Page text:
Leadership election timetable, and Julian Priestley’s view

The timetable for the leadership election has been announced:

  • 24 May: PLP nominations open
  • 9 June: PLP nominations close
  • 10 June: Supporting nominations open
  • 26 July: Close of nominations (hustings will take place from 10 June to 26 July)
  • 16 August to 22 September: Ballot of all members
  • 8 September: ‘Freeze date’ for new members to participate
  • 25 September: Result announced, just before conference

Here is Julian Priestley’s take on the leadership election:


The more leisurely timetable for electing Labour’s new leader affords the opportunity for a full debate about the party’s future orientation. A few years ago to have suggested that Europe be part of the discussion would have been to invite a reopening of old schisms. But the party has moved on- its rather tepidly pro-European 2010 manifesto provoked no internal schism.

But Labour must now come to terms with the fact that its ideological aims can no longer be fully achieved by victory in national elections. They must be pursued nationally, regionally, locally and in Brussels and Strasbourg. It is no longer meaningful to talk about industrial policy, redistributive and fiscal policies, ethical foreign, defence and development objectives, and the greening of the economy in a purely national context. And in the next five years events will dictate that the European institutions will have to come to terms with economic governance, common fiscal policies and new mechanisms and institutions to shore up the European economy and its currency. Although outside the euro, for the foreseeable future, the UK these will have to come to terms with profound effects on our economic organisation and policies of these developments.

In other words Labour needs a new European policy.

We could start by rebuilding relations with other socialist and progressive forces in Europe. Cooperation has suffered from a degree of arrogance at the heart of New Labour in its years of pomp. Too often our natural allies were subjected to strictures from Labour about the superiority of Anglo-Saxon buccaneer capitalism as a social and economic model compared to Rhineland social market economics. Markets were to be worshipped, risk-takers revered. Enlargement was an aim in itself, to be pursued almost without condition or indeed frontiers. A constitutional debate for Europe was a largely irrelevant whim to be humoured when necessary, to be diluted where possible, and to be shut down as soon as practicable. Relations with Washington were all that really matters. And where European initiatives had to be launched, Berlusconi or Aznar were the co-authors of choice. This triangulation in Europe perplexed then irritated our partners.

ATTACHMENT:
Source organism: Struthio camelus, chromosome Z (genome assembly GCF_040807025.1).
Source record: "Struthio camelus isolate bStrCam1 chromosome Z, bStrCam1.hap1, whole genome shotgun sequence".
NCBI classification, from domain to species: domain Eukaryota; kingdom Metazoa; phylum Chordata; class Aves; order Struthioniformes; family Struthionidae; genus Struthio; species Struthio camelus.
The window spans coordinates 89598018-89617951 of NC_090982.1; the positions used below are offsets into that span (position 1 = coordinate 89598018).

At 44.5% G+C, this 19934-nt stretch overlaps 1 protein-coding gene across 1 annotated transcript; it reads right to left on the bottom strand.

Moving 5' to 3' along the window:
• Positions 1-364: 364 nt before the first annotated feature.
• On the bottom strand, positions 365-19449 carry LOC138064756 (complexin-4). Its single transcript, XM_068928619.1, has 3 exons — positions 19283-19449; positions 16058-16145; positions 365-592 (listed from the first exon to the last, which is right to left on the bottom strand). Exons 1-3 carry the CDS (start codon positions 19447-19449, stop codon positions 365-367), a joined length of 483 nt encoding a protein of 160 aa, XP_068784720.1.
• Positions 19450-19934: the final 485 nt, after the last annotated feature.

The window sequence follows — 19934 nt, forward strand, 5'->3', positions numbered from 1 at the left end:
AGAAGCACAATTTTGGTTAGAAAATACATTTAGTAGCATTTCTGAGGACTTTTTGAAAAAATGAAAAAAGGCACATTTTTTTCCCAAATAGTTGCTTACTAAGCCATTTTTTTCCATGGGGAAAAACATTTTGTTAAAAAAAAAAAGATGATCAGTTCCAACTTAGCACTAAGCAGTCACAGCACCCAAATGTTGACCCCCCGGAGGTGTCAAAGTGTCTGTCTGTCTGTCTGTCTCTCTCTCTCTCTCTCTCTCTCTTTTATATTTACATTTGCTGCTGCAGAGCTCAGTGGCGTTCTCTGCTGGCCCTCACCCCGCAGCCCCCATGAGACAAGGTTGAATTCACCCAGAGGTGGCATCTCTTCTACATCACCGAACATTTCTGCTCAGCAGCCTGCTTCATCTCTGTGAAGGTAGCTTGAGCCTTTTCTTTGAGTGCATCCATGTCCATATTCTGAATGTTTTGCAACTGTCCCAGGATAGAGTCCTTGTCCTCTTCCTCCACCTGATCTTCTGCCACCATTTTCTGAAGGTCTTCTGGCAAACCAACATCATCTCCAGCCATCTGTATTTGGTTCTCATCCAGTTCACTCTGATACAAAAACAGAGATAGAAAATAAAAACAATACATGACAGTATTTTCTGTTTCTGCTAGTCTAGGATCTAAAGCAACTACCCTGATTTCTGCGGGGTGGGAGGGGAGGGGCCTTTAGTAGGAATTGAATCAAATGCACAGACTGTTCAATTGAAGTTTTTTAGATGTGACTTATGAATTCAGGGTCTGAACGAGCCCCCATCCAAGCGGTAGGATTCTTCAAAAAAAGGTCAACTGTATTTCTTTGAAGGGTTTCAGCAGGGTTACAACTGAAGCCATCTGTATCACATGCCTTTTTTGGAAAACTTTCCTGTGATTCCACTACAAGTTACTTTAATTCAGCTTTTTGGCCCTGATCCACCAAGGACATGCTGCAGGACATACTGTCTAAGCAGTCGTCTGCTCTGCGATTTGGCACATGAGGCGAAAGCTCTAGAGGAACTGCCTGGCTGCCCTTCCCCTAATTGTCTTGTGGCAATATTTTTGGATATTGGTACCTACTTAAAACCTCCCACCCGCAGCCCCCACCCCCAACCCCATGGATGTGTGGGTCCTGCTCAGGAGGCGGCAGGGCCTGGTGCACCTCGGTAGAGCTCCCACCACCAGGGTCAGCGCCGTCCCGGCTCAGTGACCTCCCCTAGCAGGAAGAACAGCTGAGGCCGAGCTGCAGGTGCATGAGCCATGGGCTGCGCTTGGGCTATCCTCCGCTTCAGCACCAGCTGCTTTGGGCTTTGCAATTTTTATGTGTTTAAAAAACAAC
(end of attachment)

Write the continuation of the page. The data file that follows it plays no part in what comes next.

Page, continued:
All Europe’s socialist and social democratic parties face the same historical problems as Labour- a declining base, globalisation, lack of clear identity, the retention of core values in a totally different environment. Labour should now participate in a discussion about values and programmes with the other parties of the Left. The forum for such discussions exists- the Party of European Socialists, but its scope for action has been heavily constrained by the fear of national parties of losing their ‘sovereignty’. The consequence is that this ‘Party’ remains largely an empty shell rather than an instrument for change in Europe, with insipid lowest-common denominator policies, largely invisible in campaigns, even those for the European Parliament.

Labour should seek to bring some life to the European Socialist movement, to develop coherent social democratic policies in the new period of upheaval Europe faces, to campaign together on Europe-wide issues, and to involve Labour Party members in the work of a European Party to which they belong indirectly in present in name only.

Successive Labour Party leaders have preferred on the whole to ignore Europe in their public discourse, and have failed to provide a convincing European narrative. This discretion has won no advantage for the Party, and has only contributed to public alienation from the European project. The new leader should have the audacity to set Labour’s social democratic renewal in a European framework.

Julian Priestley
Waterloo, 19 May 2010

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